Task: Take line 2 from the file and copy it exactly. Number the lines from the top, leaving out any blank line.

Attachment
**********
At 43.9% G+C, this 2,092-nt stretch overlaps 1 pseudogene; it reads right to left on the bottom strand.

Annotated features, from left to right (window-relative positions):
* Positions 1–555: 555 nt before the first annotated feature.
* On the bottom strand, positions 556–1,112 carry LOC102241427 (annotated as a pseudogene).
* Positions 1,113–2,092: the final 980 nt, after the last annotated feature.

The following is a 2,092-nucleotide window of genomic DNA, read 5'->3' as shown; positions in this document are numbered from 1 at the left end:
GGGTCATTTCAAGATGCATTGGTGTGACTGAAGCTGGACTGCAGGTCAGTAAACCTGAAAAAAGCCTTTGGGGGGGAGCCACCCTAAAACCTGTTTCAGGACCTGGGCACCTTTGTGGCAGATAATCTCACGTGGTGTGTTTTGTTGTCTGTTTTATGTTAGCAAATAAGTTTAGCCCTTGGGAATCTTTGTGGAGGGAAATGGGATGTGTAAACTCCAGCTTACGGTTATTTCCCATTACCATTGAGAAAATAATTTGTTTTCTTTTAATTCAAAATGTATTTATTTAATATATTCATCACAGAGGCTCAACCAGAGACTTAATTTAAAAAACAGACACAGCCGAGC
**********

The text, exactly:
Annotated features, from left to right (window-relative positions):